Bleary eyed, vocally numb, and partially deaf, we emerged from Korean karaoke bliss in the early hours.
I’ve done my share of karaoke over the years but never have I been privy to the cozy confines of Koreatown’s fabulous karaoke rooms (aka noraebangs). In the past, we hit a karaoke DVD or two at a friend’s party and perused the massive but somehow lacking song books at loud, smoke-filled karaoke bars. So, I was totally overwhelmed by the sheer volume of songs available on a whim in K-town — English, Korean, Japanese, Vietnamese, Latin, Indonesian, and beyond. We’re talking everything from Free Bird to Shimauta to Ludacris’ greatest hits. We hit it all, tambourines in hand. And my hands have calluses to prove it.
Aside from fantastic friends and great atmosphere, then, what really made the night special was access to nearly unlimited music for just a few hours (50,000 Japanese songs alone). That got me thinking: While Steve Jobs clearly has a point that people want to own their music (85% market share can’t be wrong), the same may not hold true in gaming.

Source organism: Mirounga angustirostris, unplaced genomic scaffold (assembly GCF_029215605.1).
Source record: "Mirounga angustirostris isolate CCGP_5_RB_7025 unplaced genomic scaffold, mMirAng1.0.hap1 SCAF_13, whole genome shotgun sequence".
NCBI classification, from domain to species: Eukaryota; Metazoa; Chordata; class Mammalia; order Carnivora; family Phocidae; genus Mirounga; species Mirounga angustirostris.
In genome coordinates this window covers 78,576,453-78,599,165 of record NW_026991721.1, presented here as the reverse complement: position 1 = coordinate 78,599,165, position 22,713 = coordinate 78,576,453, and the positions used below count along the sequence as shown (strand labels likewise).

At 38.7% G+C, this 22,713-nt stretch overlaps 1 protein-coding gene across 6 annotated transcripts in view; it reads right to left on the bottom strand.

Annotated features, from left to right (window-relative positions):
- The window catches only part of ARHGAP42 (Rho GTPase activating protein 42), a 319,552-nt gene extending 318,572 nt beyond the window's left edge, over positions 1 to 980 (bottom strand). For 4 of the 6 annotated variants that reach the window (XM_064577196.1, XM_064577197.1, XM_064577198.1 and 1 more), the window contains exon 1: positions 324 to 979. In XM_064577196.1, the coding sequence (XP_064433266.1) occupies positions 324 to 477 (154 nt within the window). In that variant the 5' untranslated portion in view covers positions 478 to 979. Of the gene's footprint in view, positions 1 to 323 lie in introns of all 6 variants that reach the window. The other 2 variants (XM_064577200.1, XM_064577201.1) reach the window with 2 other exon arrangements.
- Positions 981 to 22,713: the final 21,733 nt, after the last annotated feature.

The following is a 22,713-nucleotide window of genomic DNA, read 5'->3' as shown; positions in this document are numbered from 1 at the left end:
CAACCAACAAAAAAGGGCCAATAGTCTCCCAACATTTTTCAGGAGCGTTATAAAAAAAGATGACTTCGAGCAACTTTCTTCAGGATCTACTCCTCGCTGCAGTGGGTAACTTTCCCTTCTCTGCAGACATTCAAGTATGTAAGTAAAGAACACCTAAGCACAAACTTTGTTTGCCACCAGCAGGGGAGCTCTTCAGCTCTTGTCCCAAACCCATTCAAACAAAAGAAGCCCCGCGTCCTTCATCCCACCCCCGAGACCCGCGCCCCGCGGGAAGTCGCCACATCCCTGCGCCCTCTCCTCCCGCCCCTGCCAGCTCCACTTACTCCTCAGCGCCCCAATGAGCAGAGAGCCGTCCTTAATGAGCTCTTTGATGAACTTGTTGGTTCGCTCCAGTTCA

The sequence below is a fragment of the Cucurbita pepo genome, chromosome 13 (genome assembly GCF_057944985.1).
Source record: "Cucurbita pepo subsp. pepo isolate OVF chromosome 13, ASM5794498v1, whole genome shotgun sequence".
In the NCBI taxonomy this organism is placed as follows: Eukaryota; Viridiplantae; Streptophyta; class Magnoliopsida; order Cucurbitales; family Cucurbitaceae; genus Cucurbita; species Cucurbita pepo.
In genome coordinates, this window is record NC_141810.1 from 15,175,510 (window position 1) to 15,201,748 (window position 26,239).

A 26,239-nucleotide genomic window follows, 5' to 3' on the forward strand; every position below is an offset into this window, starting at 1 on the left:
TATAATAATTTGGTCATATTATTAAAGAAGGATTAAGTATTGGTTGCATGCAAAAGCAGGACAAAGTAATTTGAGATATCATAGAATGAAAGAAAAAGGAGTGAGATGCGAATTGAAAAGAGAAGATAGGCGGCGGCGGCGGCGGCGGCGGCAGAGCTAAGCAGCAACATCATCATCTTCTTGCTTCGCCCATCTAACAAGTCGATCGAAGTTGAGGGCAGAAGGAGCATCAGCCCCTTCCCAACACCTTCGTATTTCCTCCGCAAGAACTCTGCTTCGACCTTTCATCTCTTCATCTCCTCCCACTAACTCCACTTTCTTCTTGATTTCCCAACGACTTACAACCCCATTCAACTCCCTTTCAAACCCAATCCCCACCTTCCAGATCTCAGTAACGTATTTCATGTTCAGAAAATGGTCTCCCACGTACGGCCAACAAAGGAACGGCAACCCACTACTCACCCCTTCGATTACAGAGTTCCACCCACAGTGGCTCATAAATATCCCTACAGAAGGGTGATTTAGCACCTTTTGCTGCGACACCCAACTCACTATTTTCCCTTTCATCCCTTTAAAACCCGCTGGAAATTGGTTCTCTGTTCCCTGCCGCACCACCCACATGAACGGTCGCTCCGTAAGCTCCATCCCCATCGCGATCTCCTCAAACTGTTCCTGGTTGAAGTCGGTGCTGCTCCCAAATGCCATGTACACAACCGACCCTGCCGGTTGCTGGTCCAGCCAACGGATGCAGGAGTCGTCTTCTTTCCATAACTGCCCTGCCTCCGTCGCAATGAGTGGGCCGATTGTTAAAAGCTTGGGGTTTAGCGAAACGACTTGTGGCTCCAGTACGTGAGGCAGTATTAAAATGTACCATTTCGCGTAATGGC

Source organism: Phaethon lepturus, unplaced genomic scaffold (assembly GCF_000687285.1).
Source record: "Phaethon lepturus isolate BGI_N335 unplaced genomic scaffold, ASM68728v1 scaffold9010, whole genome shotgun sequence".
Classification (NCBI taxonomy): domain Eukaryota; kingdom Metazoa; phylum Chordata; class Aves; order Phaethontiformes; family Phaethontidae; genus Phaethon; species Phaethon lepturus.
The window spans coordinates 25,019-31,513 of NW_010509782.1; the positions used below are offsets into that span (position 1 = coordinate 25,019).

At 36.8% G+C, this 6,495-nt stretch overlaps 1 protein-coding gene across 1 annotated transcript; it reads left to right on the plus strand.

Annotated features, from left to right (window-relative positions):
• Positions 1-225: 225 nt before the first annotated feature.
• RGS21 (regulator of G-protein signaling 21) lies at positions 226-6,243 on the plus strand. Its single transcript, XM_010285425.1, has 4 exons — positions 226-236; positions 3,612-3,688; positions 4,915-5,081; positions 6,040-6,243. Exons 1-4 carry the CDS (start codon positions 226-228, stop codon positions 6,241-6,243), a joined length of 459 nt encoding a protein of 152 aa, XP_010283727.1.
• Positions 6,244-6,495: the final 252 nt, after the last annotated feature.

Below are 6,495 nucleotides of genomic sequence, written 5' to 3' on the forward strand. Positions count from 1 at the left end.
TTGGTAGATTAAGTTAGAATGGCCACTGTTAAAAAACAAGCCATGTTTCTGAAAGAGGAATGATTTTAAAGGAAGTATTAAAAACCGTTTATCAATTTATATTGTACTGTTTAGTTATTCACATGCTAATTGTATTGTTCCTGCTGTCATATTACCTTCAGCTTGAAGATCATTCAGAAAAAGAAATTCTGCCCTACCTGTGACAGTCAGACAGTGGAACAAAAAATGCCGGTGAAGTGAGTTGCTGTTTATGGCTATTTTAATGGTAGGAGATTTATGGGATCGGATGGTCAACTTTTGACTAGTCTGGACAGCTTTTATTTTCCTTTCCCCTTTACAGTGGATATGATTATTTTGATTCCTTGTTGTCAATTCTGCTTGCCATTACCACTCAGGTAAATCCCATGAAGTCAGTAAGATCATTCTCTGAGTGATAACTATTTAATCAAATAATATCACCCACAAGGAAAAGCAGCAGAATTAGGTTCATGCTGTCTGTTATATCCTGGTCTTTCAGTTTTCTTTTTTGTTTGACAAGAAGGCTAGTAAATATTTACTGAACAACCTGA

Recently, for instance, Karaoke Revolution creators Harmonix started selling song packs for Guitar Hero 2. You buy it, you own it, but only 3 songs at a time and you can’t pick and choose. While it’s a cool idea (and one I’ve been dying for since Frequency), this is one place where subscription could do better. That’s because on karaoke night having bunches of songs at your fingertips for an evening beats the shit out of owning a few songs forever. Variety bests longevity. Of course, licensing fees, bandwidth, and content creation cost are issues here. Still, I’d pay a nice sum to get a few hours with a library of downloadable songs for a Karaoke Revolution party, or even a monthly fee to have that access always. Would you?